Norway was one of the first States to establish a carbon tax, which has risen over time and applies to different sectors at different rates, but with the standard rate set at 500 NOK/tonne. Some sectors, including aviation and the petroleum industry, are covered by both the EU ETS and the carbon tax. While the carbon tax represents an acknowledged good practice, it has not prevented Norwegian emissions from continuing to rise.
Norway enjoys a large hydroelectric system and a growing number of wind farms, resulting in an electricity system that is 98 percent emissions free. There is a coal fired power plant (and two coal mines) on the island of Svalbard, and some industries burn small amounts of fossil fuel for their own facilities. I encourage Norway to expedite the process of achieving 100 percent clean electricity, as a model for the world. Switching to clean energy on Svalbard could potentially be achieved through a combination of solar, wind, and energy storage technologies.
Because electricity in Norway is relatively green, plentiful, and inexpensive, consumption levels are very high, with an average of 30,000 kilowatt-hours per household per year. While this is partially due to the use of electricity for heating, there would appear to be substantial opportunities for conservation, which would enable Norway to export more clean electricity to European nations where it is needed. The Government of Norway has banned the use of fossil fuels for heating buildings as of 1 January, 2020. For years, programs and subsidies have anticipated this change, encouraging home-owners and businesses to switch to electricity and district energy systems.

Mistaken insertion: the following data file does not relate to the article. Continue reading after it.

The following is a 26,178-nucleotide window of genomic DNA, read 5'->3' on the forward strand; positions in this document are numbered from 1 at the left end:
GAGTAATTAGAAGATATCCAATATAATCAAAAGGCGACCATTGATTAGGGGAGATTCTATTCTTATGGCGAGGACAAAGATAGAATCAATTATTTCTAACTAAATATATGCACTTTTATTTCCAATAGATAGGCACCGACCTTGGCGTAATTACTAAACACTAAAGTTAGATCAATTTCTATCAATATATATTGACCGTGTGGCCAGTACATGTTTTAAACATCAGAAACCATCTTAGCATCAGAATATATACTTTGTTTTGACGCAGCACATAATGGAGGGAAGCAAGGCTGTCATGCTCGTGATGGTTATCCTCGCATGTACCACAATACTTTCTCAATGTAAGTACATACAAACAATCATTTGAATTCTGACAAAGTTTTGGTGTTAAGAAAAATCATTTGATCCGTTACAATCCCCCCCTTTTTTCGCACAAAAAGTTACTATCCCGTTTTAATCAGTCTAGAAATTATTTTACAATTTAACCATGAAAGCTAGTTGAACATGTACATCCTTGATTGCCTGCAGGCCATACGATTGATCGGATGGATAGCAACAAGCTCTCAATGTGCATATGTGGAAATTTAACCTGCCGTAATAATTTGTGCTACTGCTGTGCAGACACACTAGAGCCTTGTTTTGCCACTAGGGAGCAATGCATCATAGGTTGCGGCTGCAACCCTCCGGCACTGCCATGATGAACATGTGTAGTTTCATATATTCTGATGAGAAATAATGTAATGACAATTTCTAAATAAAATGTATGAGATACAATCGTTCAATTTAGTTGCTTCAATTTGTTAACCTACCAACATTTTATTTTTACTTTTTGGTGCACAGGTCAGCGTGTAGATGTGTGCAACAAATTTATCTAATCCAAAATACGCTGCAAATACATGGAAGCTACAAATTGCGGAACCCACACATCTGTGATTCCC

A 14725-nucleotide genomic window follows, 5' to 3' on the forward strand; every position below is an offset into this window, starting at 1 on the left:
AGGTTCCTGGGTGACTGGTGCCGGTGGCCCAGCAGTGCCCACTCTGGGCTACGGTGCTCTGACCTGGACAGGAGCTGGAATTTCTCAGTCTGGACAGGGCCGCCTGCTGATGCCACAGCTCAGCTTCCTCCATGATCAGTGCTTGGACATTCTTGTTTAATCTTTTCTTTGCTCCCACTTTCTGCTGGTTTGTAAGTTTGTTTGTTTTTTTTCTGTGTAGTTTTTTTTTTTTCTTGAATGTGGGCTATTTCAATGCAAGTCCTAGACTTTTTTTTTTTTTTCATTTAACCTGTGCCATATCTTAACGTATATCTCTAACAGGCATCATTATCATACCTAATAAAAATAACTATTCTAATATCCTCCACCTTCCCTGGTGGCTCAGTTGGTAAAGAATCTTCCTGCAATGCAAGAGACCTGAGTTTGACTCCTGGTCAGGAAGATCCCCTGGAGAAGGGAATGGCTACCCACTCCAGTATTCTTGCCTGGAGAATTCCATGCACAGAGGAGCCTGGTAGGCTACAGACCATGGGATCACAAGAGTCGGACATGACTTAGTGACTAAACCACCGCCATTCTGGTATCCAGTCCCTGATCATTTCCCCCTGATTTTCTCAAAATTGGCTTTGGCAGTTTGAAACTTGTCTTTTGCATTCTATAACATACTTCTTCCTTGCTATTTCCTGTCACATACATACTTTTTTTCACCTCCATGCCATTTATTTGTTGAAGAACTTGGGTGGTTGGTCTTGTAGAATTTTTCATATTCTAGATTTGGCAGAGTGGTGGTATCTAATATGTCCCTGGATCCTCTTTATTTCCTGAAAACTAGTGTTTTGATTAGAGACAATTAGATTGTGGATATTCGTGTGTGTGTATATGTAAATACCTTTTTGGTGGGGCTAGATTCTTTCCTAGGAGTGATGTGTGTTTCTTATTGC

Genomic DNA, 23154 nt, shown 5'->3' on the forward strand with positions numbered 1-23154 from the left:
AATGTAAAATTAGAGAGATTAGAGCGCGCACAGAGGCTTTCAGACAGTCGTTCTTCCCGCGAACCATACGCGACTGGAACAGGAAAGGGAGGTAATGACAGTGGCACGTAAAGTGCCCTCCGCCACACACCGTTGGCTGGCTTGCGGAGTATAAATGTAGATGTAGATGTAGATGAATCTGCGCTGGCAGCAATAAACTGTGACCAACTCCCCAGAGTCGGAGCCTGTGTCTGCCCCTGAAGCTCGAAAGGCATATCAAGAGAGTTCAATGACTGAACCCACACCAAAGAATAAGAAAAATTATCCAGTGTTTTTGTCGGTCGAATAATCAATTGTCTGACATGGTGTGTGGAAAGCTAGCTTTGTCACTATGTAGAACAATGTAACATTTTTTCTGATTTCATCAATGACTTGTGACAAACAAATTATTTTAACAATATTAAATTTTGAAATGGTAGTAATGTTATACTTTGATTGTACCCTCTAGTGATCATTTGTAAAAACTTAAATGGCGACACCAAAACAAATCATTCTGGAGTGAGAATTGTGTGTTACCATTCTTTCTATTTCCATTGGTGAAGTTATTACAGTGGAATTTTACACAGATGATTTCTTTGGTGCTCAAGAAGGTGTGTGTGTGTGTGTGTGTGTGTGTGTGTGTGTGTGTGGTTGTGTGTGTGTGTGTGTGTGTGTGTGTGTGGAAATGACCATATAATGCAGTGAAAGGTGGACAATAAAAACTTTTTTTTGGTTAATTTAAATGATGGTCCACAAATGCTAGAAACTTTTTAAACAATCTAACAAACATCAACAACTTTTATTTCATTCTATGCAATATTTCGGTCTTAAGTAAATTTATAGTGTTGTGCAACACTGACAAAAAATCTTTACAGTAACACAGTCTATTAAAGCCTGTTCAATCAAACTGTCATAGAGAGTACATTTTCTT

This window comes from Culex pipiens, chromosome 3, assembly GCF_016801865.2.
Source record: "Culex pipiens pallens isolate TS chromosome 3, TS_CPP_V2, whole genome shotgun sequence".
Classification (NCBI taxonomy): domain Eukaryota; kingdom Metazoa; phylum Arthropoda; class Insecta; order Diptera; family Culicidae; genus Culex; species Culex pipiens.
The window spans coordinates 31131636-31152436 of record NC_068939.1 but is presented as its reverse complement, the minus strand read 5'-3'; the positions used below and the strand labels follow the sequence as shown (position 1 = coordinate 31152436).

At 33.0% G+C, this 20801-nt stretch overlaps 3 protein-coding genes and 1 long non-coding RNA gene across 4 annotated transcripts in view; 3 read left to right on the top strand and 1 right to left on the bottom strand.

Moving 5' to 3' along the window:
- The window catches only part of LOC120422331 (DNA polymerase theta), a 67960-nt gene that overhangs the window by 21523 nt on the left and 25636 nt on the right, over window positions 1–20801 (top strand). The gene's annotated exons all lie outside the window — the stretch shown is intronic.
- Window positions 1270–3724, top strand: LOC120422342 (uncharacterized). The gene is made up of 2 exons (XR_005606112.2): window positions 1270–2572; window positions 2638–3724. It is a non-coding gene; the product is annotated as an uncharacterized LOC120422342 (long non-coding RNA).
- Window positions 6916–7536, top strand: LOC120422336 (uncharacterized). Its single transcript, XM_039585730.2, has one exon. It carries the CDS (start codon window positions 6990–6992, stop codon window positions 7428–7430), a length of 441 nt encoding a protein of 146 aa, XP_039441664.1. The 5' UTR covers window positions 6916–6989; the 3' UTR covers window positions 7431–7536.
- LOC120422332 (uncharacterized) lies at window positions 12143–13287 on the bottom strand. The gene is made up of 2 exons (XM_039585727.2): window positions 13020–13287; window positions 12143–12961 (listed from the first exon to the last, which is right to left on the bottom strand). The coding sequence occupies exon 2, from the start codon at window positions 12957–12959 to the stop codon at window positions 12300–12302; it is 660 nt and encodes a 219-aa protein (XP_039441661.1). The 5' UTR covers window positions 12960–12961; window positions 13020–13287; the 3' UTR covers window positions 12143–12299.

Norway is at the forefront of the global transition to zero emission transportation. No other country has such a high level of electric vehicle sales, currently at approximately 45 percent of new passenger vehicle sales. Electric vehicles now comprise almost ten percent of all registered passenger vehicles in Norway. Norway’s goal is for all new passenger vehicle sales to be zero emission by 2025, although this is a target not set in legislation or regulation. The public policies responsible for the high level of electric vehicle sales in Norway include tax incentives and user advantages. Electric vehicles (EVs) are exempted from the value added tax, registration fees, and road tolls. EV drivers can access free parking, free charging stations, and bus lanes. There is a large EV charging network (over 2,500 charging stations with over 12,000 public charging points) that has been publicly financed but is now attracting private investment.
Norway is also a pioneer in the use of electric ferries, with one ferry in operation and plans for 70-80 more to be added in the near-term (roughly one-third of the fleet). Approximately 80 percent of railways are powered by electricity. As a leader in the shipping industry, Norway also has ambitions to reduce emissions from domestic shipping and develop solutions for international shipping.
Biofuels are blended into petrol and diesel for road vehicles, at a current rate of 12 percent, rising to 20 percent in 2020. Norway follows the European Union guidance on sustainable biofuels, and acknowledges there are ongoing challenges related to preventing negative land use changes (where food crops or natural forests are replaced with biofuel crops).